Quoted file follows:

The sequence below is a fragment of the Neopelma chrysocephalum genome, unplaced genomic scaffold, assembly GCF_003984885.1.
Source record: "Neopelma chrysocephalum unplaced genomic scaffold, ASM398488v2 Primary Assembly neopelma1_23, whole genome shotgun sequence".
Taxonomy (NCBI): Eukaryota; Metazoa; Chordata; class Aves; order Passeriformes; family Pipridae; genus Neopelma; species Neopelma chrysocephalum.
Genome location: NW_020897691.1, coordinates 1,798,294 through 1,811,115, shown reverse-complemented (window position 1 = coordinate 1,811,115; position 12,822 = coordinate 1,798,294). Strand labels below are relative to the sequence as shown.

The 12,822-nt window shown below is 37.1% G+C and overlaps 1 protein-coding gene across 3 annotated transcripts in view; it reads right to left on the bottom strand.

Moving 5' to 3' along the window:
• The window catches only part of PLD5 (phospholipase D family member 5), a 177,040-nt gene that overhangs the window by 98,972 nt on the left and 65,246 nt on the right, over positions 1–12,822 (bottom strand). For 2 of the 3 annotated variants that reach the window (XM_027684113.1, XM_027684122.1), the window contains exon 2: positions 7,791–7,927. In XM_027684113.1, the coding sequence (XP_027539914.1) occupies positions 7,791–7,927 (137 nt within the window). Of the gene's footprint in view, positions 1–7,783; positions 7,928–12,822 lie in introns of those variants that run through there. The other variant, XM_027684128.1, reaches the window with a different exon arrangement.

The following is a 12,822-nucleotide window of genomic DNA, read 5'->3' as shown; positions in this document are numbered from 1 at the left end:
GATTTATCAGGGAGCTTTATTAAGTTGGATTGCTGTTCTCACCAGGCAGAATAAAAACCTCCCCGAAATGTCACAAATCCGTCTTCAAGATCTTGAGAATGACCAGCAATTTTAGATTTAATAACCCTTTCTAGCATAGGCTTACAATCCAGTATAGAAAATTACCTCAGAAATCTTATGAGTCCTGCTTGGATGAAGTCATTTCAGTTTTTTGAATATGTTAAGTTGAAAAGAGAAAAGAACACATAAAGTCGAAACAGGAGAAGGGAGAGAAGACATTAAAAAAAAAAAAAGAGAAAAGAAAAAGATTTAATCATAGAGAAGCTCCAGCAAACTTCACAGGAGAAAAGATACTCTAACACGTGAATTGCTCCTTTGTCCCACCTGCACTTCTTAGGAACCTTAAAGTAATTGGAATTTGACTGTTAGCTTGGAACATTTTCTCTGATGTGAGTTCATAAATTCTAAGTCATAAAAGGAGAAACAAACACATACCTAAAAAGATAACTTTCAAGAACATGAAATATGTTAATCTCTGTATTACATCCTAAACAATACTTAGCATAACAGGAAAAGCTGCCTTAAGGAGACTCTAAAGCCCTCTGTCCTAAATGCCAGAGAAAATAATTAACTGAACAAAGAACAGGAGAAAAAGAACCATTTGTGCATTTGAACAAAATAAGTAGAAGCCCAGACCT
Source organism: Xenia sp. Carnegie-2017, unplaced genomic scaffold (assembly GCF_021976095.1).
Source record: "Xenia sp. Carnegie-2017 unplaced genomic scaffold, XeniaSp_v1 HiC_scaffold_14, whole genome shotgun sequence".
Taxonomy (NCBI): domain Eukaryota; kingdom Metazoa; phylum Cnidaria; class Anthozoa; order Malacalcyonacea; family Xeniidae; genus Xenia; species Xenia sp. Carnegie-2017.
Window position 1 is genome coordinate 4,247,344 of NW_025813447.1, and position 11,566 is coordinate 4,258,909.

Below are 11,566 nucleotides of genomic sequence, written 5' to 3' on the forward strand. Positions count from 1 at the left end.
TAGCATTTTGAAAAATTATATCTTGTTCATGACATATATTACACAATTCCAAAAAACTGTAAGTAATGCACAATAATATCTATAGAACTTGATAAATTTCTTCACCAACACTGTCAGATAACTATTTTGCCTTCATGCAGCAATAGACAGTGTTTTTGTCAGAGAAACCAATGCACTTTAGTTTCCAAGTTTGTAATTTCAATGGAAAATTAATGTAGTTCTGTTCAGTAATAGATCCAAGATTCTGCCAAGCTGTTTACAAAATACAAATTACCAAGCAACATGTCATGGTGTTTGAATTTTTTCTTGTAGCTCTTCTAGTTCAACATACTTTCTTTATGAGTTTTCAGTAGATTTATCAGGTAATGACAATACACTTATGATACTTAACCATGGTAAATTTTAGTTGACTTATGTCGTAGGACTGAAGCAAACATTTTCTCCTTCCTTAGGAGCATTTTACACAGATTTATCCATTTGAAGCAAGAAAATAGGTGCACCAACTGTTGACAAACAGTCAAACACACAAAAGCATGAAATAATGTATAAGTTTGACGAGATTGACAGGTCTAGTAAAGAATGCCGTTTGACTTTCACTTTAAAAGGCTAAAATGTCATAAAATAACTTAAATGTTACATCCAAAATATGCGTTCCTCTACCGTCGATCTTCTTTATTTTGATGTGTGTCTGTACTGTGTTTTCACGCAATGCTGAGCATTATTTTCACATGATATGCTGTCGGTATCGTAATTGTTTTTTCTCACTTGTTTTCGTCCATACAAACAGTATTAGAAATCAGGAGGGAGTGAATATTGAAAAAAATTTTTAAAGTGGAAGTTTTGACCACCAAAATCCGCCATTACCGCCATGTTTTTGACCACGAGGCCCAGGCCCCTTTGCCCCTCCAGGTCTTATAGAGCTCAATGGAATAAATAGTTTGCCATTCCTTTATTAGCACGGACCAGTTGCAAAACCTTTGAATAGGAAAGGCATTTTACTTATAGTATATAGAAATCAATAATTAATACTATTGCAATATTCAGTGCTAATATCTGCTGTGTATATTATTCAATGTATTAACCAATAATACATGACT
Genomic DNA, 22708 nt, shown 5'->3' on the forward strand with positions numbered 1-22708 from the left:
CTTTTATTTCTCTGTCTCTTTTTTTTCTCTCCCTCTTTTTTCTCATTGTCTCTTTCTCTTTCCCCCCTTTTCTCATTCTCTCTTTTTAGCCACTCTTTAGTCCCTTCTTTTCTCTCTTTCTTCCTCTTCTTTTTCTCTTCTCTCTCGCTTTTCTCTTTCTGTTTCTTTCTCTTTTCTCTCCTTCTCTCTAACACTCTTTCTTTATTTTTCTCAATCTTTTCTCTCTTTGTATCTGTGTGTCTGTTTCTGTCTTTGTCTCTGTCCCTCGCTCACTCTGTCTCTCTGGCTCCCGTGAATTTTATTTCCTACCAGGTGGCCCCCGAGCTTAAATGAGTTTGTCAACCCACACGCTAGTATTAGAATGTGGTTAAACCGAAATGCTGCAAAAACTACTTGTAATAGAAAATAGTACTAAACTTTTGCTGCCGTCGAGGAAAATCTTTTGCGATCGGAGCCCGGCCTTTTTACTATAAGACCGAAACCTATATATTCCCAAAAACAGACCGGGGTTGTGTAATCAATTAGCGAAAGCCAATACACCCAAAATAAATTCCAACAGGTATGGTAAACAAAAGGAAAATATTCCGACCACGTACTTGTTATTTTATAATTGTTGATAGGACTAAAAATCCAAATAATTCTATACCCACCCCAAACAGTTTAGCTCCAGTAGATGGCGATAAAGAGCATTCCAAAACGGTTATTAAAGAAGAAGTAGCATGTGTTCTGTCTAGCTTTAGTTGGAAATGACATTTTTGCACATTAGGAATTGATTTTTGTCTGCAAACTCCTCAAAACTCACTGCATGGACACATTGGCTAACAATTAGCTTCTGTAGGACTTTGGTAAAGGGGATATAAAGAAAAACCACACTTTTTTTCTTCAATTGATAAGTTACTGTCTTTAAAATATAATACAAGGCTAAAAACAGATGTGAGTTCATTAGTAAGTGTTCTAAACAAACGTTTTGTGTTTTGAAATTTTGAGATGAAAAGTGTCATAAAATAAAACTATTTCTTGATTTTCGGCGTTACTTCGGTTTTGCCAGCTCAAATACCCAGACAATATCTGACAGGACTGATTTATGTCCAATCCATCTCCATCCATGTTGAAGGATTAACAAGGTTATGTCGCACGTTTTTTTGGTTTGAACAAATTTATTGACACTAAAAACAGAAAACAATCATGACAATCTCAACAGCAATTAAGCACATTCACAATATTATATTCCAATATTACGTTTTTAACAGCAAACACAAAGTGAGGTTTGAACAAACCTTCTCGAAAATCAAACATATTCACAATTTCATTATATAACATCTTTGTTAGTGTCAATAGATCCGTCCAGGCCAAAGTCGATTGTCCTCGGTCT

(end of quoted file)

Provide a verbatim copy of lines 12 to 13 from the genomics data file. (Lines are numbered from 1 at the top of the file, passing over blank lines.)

Taxonomy (NCBI): domain Eukaryota; kingdom Metazoa; phylum Cnidaria; class Anthozoa; order Malacalcyonacea; family Xeniidae; genus Xenia; species Xenia sp. Carnegie-2017.
Window position 1 is genome coordinate 4,247,344 of NW_025813447.1, and position 11,566 is coordinate 4,258,909.